Fortunately, screen-printing mesh is woven with yarn or wire having appropriate tensile strength, and can be tensioned to a reasonable tightness while still maintaining a small amount of elastic property. Assuming the screen frame is dimensionally stable enough to maintain the mesh tension level, we can artificially generate the necessary separation between the screen and substrate to allow for ink transfer by fixing the tensioned screen in a parallel and elevated position above the substrate, and deflecting the mesh down into a single line of contact with the substrate using the squeegee.

Mesh tension acts as a counter force against the downward squeegee deflection of the screen, allowing the screen to separate and lift up from the substrate directly behind the traveling squeegee line, much like peeling a piece of tape up from a table top. This relatively immediate screen lift or screen peel, allows the mesh to be removed from the print deposit before the ink can completely return to higher rest viscosity. The small amount of elastic property retained in the mesh permits this repetitive deflection action for continued use.

For separation of screen and substrate to occur, the counter force provided by mesh tension and off-contact gap must exceed the hold down force provided by ink tack. It is more desirable to increase counter force (when necessary) by using higher mesh tension rather than increasing the off-contact gap. Deflecting the screen into contact with the substrate from a higher distance has a greater chance of initiating dimensional distortion, and likely creating image registration concerns. Higher screen tension creates desirable screen peel activity while maintaining a lower off-contact distance to minimize image distortion.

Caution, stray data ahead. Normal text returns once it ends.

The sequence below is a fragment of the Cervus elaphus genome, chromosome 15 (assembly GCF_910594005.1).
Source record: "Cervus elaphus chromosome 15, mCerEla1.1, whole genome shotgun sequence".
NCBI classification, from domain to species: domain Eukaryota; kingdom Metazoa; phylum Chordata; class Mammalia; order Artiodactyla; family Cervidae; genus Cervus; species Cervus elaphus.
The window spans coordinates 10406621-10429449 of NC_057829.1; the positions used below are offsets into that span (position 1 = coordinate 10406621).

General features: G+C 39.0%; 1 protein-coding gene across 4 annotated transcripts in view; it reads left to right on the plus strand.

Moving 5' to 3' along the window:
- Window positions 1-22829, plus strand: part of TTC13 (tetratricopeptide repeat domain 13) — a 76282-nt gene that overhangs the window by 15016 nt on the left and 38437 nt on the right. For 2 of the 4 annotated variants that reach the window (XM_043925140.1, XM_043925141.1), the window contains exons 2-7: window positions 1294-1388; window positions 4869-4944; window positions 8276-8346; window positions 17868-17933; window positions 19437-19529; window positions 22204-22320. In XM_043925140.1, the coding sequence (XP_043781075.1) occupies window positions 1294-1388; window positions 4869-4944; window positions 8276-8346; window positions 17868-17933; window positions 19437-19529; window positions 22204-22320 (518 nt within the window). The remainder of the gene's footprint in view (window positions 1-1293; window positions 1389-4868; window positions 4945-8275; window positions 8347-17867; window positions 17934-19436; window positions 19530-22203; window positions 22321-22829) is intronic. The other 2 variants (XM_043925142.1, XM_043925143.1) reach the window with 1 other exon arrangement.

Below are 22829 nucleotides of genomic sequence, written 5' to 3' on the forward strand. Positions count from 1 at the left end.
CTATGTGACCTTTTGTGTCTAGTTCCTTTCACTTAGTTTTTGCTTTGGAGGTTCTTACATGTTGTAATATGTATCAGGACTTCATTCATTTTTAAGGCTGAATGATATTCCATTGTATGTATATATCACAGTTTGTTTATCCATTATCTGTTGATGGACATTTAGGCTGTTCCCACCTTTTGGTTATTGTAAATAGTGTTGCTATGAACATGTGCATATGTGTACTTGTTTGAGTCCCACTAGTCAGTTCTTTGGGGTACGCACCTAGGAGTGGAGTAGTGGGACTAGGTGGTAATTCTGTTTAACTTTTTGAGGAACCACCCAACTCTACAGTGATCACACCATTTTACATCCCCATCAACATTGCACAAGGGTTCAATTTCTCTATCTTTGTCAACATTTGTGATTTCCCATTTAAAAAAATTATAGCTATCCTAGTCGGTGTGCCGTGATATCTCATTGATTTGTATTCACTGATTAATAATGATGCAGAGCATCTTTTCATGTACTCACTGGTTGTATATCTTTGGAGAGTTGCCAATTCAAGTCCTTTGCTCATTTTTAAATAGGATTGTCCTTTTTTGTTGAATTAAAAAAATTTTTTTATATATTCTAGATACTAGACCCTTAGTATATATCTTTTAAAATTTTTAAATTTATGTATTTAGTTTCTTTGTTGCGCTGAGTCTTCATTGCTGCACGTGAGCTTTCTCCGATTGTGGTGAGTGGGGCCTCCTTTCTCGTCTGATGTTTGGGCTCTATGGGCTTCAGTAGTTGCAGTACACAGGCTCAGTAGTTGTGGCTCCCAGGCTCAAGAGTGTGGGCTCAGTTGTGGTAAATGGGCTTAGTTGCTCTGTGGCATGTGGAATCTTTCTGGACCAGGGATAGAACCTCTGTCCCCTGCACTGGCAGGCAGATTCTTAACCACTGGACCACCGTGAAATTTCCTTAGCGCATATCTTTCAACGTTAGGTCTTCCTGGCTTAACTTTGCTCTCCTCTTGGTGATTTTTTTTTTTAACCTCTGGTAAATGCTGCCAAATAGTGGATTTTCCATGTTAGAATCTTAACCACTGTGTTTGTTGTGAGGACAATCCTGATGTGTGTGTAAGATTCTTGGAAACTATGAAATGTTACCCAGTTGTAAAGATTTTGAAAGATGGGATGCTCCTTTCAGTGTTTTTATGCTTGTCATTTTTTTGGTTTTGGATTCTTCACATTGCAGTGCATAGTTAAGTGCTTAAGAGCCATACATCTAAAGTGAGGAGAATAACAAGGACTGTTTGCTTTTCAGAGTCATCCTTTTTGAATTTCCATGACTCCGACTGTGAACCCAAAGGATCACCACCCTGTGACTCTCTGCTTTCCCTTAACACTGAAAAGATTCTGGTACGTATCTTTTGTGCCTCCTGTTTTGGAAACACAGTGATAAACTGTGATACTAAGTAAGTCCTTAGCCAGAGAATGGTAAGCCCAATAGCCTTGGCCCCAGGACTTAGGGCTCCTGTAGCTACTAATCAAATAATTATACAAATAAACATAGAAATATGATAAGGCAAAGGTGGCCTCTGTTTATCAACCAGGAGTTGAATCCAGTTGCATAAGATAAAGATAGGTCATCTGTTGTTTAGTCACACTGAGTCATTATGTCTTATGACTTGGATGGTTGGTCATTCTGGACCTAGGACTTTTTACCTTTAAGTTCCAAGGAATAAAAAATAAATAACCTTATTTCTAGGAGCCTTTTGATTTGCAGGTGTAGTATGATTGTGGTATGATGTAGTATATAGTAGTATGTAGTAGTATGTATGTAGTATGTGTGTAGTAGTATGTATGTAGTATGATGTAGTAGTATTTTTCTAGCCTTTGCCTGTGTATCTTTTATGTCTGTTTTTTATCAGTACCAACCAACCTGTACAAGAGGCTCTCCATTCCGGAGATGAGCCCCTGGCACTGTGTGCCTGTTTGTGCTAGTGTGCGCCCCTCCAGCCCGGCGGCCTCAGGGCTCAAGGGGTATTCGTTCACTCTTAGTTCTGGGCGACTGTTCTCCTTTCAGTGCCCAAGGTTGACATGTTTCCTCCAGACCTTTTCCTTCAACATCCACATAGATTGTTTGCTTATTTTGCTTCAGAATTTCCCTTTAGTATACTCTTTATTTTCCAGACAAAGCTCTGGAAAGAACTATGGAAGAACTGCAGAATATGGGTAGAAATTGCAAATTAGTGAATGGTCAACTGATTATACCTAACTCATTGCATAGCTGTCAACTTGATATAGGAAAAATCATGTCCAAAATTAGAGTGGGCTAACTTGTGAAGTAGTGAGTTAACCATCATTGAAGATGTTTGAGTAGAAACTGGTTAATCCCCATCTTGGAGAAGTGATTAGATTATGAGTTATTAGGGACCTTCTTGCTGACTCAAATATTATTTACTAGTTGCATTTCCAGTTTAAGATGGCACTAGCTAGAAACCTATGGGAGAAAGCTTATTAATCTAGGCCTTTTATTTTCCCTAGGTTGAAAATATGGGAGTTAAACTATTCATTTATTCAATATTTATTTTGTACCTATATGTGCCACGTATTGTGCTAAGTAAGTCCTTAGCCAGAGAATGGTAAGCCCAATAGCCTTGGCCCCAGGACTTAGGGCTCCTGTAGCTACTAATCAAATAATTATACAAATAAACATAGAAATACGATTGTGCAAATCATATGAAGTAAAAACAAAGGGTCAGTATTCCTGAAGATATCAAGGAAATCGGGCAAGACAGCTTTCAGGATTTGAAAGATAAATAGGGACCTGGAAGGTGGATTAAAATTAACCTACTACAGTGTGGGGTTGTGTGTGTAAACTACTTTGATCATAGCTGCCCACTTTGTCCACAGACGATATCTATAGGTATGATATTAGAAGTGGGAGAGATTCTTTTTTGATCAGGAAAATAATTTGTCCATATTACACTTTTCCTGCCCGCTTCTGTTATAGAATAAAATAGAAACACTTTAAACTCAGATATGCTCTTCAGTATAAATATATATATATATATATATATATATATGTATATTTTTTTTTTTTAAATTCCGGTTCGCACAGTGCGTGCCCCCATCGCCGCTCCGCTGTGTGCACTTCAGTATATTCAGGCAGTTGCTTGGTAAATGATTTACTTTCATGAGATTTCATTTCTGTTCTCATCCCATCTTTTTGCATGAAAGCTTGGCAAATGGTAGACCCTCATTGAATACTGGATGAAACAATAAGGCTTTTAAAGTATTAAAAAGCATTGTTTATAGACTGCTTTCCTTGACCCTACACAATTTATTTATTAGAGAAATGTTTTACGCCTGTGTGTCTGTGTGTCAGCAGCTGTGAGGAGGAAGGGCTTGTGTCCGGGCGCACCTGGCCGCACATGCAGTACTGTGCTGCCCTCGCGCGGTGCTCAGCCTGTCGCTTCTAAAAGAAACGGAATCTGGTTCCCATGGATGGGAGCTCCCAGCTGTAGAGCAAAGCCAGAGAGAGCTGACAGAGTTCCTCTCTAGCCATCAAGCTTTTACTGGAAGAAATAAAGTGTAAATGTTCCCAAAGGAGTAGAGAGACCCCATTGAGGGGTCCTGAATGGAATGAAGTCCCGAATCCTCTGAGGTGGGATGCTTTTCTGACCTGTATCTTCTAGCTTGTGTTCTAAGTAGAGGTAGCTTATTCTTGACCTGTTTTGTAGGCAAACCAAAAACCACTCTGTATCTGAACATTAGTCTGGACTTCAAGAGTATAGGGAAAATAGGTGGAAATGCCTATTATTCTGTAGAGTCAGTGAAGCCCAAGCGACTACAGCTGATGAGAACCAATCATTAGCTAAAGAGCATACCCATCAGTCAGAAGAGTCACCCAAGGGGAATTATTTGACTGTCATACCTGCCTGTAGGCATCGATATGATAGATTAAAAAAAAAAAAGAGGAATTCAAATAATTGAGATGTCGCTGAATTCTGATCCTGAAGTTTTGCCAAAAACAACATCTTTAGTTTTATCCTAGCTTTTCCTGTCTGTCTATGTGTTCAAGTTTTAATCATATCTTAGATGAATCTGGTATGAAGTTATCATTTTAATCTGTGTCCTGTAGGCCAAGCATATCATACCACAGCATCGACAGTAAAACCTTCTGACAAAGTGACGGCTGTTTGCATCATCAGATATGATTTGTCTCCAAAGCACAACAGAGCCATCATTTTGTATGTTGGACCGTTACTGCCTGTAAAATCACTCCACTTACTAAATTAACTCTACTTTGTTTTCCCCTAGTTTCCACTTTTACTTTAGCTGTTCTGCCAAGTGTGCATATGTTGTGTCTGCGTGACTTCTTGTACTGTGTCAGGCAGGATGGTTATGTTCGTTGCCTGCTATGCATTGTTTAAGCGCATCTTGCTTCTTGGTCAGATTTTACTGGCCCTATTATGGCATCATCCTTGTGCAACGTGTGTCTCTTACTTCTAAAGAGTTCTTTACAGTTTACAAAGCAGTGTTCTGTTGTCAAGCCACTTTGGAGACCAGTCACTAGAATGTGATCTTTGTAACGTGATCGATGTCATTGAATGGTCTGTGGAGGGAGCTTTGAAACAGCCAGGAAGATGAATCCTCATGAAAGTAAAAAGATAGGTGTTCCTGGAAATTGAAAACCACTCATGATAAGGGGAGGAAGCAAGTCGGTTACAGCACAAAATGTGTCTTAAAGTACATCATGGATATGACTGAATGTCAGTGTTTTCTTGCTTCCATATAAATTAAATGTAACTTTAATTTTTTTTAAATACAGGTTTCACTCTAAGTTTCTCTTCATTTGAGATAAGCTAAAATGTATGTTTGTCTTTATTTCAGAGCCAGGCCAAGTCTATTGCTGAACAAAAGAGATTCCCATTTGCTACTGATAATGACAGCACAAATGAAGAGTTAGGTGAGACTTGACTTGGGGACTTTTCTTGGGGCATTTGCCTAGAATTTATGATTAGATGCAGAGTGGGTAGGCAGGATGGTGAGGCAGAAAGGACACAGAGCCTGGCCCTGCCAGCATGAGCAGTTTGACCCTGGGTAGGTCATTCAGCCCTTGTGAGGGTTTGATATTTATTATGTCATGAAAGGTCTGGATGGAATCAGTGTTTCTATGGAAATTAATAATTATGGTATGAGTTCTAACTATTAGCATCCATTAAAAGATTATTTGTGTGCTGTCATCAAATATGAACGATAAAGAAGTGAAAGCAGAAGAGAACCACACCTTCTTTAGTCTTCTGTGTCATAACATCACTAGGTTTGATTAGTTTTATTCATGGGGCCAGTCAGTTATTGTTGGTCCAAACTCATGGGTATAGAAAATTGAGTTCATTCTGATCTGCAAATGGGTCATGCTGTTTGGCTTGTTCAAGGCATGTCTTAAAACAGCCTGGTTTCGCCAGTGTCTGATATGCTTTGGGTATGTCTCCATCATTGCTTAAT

Stronger, small filaments
The smaller diameters associated with advanced filament mesh types provide for increased open area percentages which aid in easier ink passage. The mesh thickness is noticeably thinner on these advanced mesh types as well, helping to maintain smoother ink film and stencil surface profiles. The resulting estimated ink-film thickness remains basically unchanged to ennsure opacity and color aren’t substantially altered.

The most significant parameter is tension value (Figure 6). It is here we can recognize the biggest benefit of these smaller, higher strength filaments. The tension capability of these new filament mesh types meets or exceeds that of its standard mesh counterparts, even though their diameter size is significantly smaller. These higher modulus filaments create a more stable mesh, helping to maintain dimensional accuracy while the higher tension capability combined with small diameter size and increase open area allow for better ink transfer. Thin is in, and you no longer need to settle for lower screen tension.

Art Dobie is technical marketing manager for Sefar, Inc., Depew, NY. He has been with Sefar for more than 30 years since receiving a bachelor’s degree in graphic communications, specializing in screen-printing technology, in 1980 from California University of Pennsylvania. Dobie is a Life Member and Fellow of the Society of the International Microelectronics and Packaging Society and was the 2006 recipient of the IMAPS John A. Wagnon Technical Achievement Award for outstanding technical contributions to screen-printing technology as related to microelectronics. He is a member of the SGIA’s Academy of Screen Printing Technology and received the 2010 Swormstedt Award for the best published article or technical paper written for any aspect of the screen-printing industry. 

View more from this Screen Printing issue